We believe that the Lake George Regional Park has been practicing ecologically sound stewardship of the land under its control.  However, the public boat launch, gravel parking lots, and the east side access road are of particular concern for water quality management.  These areas all contribute to erosion and potential nutrient loading. The Regional Park can play an important role in protecting Lake George by working to enhance buffering around the boat launch, parking areas, and along the park access roads.  The park septic systems on the east and west sides of the park are under their projected capacity. However, increased park visitation could threaten their ability to function optimally and result in a negative impact on lake water quality.  This issue is especially of concern on the east side where visitation rates are highest and the septic field is located close to the shoreline.

The Colby Environmental Assessment Team developed a phosphorus model as part of our study to project current and future phosphorus inputs into Lake George and Oaks Pond.  Current projections were approximately equal to the values determined by our chemical analysis.  The greatest contributors of phosphorus to the lakes determined by the model were roads, shoreline and non-shoreline residences, commercial/municipal lands, and the park.   Our phosphorus model showed current inputs to be below the critical value of 12 to 15 ppb, which is the threshold for potential algal blooms.  Future predictions from our model for several development and logging scenarios suggest that resulting phosphorus inputs are not likely to exceed this critical value

Invasive plant species are not present in either lake. However, there is the potential for accidental introduction through the launching of contaminated boats.  Invasive aquatic plant species can cause serious economic and ecological damage to lake communities and to the recreational resources of the lakes.  Education of boat owners is an important preventative measure that should be undertaken to address this potential threat.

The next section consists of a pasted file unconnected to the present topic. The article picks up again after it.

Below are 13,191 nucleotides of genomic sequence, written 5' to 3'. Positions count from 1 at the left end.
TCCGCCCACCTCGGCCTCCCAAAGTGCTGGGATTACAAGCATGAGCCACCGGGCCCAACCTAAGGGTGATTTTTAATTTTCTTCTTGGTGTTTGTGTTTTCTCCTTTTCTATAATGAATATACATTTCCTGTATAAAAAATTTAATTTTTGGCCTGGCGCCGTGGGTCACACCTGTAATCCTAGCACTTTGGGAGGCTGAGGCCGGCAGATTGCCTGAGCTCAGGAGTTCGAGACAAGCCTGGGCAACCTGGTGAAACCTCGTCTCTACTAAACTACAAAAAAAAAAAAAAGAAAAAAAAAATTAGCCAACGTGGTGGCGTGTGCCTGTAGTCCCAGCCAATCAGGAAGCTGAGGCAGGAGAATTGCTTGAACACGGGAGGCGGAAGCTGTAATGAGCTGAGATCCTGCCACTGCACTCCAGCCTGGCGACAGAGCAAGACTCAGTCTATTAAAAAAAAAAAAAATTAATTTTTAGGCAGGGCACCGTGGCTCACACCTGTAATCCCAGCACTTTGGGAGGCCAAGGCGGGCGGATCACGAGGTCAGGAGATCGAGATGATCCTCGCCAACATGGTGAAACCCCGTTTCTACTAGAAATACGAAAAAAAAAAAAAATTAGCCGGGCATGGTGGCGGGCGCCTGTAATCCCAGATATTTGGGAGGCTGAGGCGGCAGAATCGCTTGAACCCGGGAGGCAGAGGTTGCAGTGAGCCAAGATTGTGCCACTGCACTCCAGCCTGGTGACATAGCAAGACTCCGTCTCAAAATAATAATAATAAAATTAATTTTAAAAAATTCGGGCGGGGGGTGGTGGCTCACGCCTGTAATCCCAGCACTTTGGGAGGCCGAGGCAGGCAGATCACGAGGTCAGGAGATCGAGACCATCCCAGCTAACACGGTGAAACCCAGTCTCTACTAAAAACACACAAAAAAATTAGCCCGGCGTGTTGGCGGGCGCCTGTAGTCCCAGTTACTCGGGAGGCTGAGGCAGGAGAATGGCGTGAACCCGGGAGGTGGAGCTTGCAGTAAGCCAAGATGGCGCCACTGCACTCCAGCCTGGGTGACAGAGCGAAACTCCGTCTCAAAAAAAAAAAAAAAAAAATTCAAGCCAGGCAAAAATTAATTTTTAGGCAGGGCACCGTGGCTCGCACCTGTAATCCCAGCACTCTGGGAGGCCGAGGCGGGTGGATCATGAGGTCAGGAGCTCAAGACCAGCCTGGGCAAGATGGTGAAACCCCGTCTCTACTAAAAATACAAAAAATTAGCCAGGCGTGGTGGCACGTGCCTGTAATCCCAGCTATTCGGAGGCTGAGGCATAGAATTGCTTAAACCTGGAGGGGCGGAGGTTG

In summary, Lake George and Oaks Pond are presently within acceptable ranges of good water quality as defined by the study.  To maintain present levels, appropriate actions to limit erosion and nutrient loading should be taken.  Community awareness through educational initiatives will help lake stakeholders prevent future degradation of water quality.


Project Recommendations

The Colby Environmental Assessment Team has compiled the following recommendations for the stakeholders in the Lake George and Oaks Pond watersheds.  These recommendations identify potential problem sources of nutrient inputs in both lakes and suggest actions that can be undertaken to mitigate these problems.  We believe that these precautionary steps to reduce erosion from runoff and subsequent phosphorus loading will help maintain the water quality of Lake George and Oaks Pond for future generations.

Phosphorus Control

Buffer Strips and Erosion Reduction


Boat launches


Septic Systems

Land Use

Monitoring and Education

Lake George Regional Park

Invasive Species

Fish Populations

Community Awareness